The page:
Wages

Introduction

Wages – too low and too unequal – are at the heart of key public policy debates and social movements from the Fight for Fifteen to rising wage inequality.  The Shift Project collects detailed information to define what we know about this crucial aspect of job quality. The Shift data break new ground in  linking employers and employees and so providing detailed data on what workers earn, firm-by-firm. 

 

The Company Wage Tracker

Our data allow for key comparisons across 125 of the largest service-sector employers in the United States. We provide a company-by-company breakdown that shows just what workers earn at some of the country’s largest and most profitable firms.

Source: “The Company Wage Tracker: Estimates of Wages at 66 Large Service-Sector Employers.” 2022. The Shift Project.

 

Made with Visme

In collaboration with the Economic Policy Institute, we released the Company Wage Tracker in April 2022. The tracker is an interactive data tool that reveals how wages are distributed for hourly workers at 66 large service-sector firms. This tool lays bare just how low wages are throughout the service sector, but also the degree to which firms vary both between and within sectors in what they pay. Low wages are most prevalent in the food service and hospitality sectors, where 63% of workers earn below $15/hr.  But, even within this sector, there is variation.  In-N-Out Burger is a bright spot, with only 9% workers earning below $15/hr, as compared with 89% of workers earning under $15/hr at McDonalds. These distribution patterns illustrate the low wages are not inevitable. 

Wage Patterns for Key Populations

The Shift Project’s wage data also reveals how workers wages fare across key sub-populations of workers in the service-sector.

Young Workers: A series of Shift Project briefs demonstrates the variability of hourly wages across young service-sector workers.

One brief (2021) reveals that a substantial amount of these young service-sector workers earn below a living wage (defined as $15/hr for a one-person household in high cost states), with those at the 10th percentile of this wage distribution making around $8.25/hr and those at the 90th percentile earning nearly $14.65/hr. This leaves young service-sector workers vulnerable to economic insecurity.

Another brief (2023) unveils how, during the “Great Resignation,” many young workers left their service-sector jobs to upgrade job-quality aspects, like wages. For example, young workers who switch to a new job during this time period increased their wages by more than $2.50/hr while those who remained at their job only did so by around $1.70/hr.

CA Fast Food Workers: A Shift Project brief (2022) illustrated the importance of California’s Fast Food Accountability and Standards Recovery Act by showing that fast food workers faced the lowest wages and least unpredictable schedules among service workers in California.

Source: “Low Pay, Less Predictability: Fast Food Jobs in California”. 2022. The Shift Project.

Gig Workers: In addition to W2 workers in the service sector, the Shift Project has also provided new data on working conditions for gig workers.  A collaboration with the Economic Policy Institute, “National survey of gig workers paints a picture of poor working conditions, low pay”, revealed that the independent contractor label masked significant levels of sub-minimum wages for gig workers – with 14% reporting effective hourly wages of less than the federal minimum.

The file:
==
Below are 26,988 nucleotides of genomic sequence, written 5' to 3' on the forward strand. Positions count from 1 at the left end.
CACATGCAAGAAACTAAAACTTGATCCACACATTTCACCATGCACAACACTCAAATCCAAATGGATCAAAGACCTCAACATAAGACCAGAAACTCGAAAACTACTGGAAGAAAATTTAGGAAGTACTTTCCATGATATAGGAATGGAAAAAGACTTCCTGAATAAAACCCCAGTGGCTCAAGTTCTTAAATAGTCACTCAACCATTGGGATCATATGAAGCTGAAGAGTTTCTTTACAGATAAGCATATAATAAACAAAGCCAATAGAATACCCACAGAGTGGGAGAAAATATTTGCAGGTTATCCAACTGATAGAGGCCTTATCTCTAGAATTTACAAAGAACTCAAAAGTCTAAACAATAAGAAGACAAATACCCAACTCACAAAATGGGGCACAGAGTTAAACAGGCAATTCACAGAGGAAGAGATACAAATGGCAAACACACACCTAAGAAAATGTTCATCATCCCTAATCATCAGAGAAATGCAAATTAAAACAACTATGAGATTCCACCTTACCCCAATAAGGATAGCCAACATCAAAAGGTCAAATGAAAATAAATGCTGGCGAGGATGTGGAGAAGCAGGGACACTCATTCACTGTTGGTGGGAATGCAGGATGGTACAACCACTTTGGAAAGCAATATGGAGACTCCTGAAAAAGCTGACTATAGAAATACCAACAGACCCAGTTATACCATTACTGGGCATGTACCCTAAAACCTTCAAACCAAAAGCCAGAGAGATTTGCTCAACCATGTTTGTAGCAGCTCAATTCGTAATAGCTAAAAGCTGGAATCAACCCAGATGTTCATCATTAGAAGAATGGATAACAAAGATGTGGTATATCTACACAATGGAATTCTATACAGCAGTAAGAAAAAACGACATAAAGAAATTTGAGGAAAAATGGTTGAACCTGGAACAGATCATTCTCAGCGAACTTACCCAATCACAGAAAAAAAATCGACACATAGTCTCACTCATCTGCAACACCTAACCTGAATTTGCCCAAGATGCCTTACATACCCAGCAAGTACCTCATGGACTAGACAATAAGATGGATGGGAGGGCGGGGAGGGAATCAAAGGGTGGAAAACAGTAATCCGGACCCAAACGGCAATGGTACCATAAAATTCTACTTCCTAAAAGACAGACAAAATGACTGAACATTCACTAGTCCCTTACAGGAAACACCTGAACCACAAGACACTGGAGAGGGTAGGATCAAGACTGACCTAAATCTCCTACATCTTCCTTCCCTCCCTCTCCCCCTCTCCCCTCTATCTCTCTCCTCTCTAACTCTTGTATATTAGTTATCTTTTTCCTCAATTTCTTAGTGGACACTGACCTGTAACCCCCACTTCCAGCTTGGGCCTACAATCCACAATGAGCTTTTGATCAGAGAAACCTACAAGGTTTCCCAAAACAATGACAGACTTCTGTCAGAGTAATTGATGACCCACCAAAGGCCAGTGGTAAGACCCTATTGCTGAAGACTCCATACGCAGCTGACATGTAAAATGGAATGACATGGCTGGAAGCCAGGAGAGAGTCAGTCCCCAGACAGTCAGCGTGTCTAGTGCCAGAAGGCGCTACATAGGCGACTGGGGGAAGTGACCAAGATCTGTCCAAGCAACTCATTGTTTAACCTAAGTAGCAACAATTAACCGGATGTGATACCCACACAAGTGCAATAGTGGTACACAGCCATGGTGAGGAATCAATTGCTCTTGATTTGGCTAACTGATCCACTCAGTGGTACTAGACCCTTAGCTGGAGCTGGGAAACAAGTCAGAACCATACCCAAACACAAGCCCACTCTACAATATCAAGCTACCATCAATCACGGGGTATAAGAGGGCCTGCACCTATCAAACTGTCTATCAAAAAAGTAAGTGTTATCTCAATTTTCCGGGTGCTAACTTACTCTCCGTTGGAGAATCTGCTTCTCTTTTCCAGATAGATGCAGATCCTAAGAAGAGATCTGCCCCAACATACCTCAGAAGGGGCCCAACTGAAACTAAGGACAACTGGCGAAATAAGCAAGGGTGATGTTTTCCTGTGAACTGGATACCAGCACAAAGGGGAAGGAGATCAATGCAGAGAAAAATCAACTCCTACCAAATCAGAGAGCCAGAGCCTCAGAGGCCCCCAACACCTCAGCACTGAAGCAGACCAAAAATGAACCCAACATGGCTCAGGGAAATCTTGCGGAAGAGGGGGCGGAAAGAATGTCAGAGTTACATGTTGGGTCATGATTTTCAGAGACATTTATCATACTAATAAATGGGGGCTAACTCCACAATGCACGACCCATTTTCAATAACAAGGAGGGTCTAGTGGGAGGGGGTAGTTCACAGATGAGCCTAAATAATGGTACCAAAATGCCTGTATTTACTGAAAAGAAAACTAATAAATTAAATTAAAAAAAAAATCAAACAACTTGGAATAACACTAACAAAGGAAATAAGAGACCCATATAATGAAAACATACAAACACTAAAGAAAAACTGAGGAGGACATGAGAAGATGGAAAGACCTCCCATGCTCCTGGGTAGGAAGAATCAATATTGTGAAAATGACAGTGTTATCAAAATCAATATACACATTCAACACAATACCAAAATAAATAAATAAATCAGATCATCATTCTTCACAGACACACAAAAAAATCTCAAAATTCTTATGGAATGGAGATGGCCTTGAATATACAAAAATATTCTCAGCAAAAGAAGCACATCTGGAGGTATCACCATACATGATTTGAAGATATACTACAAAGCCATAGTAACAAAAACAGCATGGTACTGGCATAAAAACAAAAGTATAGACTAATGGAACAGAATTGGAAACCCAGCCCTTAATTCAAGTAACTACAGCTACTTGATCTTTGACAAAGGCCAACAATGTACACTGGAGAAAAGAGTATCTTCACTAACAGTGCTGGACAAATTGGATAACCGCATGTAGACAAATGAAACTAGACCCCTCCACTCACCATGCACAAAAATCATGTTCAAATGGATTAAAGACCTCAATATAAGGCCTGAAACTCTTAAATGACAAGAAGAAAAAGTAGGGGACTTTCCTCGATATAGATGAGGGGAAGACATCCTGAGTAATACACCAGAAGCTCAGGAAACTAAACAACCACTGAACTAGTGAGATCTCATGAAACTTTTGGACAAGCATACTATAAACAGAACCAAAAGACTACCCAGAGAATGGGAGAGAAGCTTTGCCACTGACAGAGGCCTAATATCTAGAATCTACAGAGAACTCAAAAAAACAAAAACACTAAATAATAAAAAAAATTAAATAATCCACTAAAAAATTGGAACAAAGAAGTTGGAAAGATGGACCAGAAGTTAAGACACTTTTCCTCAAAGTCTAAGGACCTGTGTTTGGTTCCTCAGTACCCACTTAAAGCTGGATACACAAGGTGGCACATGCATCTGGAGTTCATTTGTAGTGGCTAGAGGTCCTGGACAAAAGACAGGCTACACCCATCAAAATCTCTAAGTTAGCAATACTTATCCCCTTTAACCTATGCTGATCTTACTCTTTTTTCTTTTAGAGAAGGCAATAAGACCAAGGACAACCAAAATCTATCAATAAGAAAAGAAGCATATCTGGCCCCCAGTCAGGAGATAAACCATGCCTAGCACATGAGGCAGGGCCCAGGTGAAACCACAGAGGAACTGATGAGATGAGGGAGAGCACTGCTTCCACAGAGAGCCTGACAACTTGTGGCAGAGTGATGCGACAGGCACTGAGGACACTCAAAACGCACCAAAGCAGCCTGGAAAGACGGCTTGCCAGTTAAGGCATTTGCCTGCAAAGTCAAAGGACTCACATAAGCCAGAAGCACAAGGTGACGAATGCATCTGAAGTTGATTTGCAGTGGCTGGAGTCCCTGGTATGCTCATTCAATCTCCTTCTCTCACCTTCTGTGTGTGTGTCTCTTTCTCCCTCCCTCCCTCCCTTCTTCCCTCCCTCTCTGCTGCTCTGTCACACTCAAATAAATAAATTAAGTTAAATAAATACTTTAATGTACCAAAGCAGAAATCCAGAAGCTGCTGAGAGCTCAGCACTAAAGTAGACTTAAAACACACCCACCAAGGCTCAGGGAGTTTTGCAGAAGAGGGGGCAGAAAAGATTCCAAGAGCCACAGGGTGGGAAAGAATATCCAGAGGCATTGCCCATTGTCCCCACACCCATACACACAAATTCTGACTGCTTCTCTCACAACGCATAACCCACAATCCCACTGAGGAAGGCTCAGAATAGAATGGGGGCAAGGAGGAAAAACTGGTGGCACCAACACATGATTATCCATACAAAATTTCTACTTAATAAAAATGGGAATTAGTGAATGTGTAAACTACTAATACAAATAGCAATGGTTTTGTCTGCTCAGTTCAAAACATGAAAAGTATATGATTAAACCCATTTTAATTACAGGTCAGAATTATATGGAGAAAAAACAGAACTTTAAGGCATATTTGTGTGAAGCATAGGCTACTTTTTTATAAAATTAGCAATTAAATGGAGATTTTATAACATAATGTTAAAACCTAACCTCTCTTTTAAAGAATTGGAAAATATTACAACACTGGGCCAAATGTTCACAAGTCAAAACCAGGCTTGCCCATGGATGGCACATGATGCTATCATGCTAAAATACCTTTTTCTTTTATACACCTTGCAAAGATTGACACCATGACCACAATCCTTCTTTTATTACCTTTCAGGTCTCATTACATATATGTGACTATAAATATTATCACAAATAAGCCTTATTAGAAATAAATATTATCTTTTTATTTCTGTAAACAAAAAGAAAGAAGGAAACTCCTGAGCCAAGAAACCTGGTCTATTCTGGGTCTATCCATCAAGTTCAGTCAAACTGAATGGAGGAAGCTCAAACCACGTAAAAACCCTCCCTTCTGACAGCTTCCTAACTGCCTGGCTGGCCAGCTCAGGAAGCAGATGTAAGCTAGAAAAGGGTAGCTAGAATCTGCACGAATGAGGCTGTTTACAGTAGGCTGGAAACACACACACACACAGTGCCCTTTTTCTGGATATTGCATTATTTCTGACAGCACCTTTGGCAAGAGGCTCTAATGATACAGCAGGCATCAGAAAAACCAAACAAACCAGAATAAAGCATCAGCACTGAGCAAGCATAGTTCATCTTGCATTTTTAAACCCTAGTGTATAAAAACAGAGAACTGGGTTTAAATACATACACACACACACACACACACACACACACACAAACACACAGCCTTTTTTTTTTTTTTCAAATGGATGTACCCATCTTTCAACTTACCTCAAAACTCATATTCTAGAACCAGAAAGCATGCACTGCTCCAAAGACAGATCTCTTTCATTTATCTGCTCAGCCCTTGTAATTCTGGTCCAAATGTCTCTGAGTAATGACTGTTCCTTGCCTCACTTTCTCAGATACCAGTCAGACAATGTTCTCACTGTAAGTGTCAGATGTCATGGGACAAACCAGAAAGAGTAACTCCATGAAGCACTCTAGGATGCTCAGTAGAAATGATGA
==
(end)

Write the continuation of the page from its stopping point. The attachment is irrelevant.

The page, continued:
Source: “National survey of gig workers paints a picture of poor working conditions, low pay.” 2022. The Shift Project and Economic Policy Institute.

Wage Inequality

It’s no secret that the service sector is home to some of the most precarious jobs. The over-representation of members of marginalized populations, including women, mothers, and trans/non-binary people in this sector is an important source of broader wage inequality for these groups.  

The Shift Project data also shows that workers in these groups earn lower wages within the service sector, compared to their co-workers.

Gender Wage Gaps:

Recent Shift estimations find the (unadjusted) gender wage gap to be nearly $2/hr. 

The figure above shows that the average wage at a firm declines as the share of female workers increases. 

 

Motherhood Wage Gaps:

While mothers in the service sector face a $X/hr penalty, fathers earn a wage premium of $X/hr.

Trans/Non-binary Wage Gaps:

Trans and non-binary service-sector workers face worse working conditions than their cis-gender co-workers, including on wages.

Transgender women earn nearly $1.25/hr less than their cisgender male counterparts.

One crucial but often overlooked source of these wage gaps is between-firm segregation, or the unequal sorting of women, mothers, and trans/non-binary folks into lower paying firms. 

This sorting isn’t just because mothers, for instance, look for jobs that might pay less in exchange for more flexible schedules or better benefits.  It’s also not just that these low-paying firms are also less profitable. Instead, this kind of between-firm segregation appears to be the result of discrimination at the time of hiring. 

However, between-firm sorting doesn’t explain all of wage gaps, even among similar workers at the very same firms, marginalized workers often still earn less than their co-workers. 

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